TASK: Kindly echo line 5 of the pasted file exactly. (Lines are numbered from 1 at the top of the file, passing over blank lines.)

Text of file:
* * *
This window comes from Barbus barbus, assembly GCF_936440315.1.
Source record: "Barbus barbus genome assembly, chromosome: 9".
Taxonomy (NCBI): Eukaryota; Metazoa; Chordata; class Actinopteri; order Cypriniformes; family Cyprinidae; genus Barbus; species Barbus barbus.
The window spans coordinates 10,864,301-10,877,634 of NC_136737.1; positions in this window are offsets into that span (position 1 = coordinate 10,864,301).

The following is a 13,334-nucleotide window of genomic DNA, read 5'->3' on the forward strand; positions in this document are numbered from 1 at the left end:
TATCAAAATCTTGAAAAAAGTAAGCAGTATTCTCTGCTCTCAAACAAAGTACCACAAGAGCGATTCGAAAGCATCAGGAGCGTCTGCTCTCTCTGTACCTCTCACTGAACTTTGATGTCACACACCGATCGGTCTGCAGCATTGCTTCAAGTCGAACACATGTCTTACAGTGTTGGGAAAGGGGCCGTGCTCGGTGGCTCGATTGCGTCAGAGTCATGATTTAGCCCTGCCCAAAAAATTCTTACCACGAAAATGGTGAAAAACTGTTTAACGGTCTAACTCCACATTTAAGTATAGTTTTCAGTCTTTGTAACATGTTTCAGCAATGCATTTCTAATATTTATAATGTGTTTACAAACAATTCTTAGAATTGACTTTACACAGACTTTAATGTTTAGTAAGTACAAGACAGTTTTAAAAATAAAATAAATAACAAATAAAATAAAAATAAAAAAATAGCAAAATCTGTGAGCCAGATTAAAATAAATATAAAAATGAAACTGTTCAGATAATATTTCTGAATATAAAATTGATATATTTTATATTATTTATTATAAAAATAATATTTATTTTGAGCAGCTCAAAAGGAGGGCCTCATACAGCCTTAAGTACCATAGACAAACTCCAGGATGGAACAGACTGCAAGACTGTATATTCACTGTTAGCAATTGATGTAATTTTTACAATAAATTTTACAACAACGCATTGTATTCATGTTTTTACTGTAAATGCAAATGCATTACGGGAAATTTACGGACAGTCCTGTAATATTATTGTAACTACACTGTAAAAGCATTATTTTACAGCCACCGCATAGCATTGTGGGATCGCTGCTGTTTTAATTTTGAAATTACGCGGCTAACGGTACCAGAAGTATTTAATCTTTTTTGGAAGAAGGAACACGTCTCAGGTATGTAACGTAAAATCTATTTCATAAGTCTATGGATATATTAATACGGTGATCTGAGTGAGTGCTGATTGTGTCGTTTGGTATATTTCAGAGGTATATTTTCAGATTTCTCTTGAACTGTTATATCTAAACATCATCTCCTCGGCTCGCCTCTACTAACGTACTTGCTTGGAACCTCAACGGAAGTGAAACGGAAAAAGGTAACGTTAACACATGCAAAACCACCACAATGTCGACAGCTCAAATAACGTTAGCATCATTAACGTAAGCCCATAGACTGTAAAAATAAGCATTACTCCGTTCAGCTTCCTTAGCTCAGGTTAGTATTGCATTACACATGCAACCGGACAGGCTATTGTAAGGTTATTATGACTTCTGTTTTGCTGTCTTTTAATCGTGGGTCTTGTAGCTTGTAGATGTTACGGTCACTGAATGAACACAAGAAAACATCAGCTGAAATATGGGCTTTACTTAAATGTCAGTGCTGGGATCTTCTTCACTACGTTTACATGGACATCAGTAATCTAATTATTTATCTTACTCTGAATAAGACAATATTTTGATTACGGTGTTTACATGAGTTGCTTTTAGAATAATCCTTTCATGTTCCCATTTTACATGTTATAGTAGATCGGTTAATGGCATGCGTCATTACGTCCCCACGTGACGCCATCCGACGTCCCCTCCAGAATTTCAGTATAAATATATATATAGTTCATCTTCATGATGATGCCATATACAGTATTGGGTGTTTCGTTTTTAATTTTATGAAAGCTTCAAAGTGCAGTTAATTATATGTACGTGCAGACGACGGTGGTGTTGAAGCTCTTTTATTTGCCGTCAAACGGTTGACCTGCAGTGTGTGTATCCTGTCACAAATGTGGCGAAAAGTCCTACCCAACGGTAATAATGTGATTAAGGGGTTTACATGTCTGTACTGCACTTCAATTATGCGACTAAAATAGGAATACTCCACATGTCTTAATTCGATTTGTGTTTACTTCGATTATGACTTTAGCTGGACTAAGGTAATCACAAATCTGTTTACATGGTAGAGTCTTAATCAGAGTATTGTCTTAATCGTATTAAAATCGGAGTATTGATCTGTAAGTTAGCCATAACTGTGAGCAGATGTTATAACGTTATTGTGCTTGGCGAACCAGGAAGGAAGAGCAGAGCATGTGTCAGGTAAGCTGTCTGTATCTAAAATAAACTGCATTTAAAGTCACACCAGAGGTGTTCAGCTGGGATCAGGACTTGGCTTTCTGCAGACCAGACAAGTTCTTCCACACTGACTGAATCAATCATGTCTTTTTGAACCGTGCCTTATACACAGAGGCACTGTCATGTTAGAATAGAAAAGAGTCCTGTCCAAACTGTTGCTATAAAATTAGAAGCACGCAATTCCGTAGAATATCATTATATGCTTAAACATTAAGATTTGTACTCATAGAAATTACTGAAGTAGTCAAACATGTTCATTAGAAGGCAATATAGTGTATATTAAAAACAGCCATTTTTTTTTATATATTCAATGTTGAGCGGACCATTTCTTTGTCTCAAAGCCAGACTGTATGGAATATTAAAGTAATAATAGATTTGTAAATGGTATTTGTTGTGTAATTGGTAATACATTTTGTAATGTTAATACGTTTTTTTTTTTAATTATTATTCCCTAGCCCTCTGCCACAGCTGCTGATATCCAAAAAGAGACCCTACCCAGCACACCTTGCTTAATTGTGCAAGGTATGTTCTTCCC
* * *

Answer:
The following is a 13,334-nucleotide window of genomic DNA, read 5'->3' on the forward strand; positions in this document are numbered from 1 at the left end: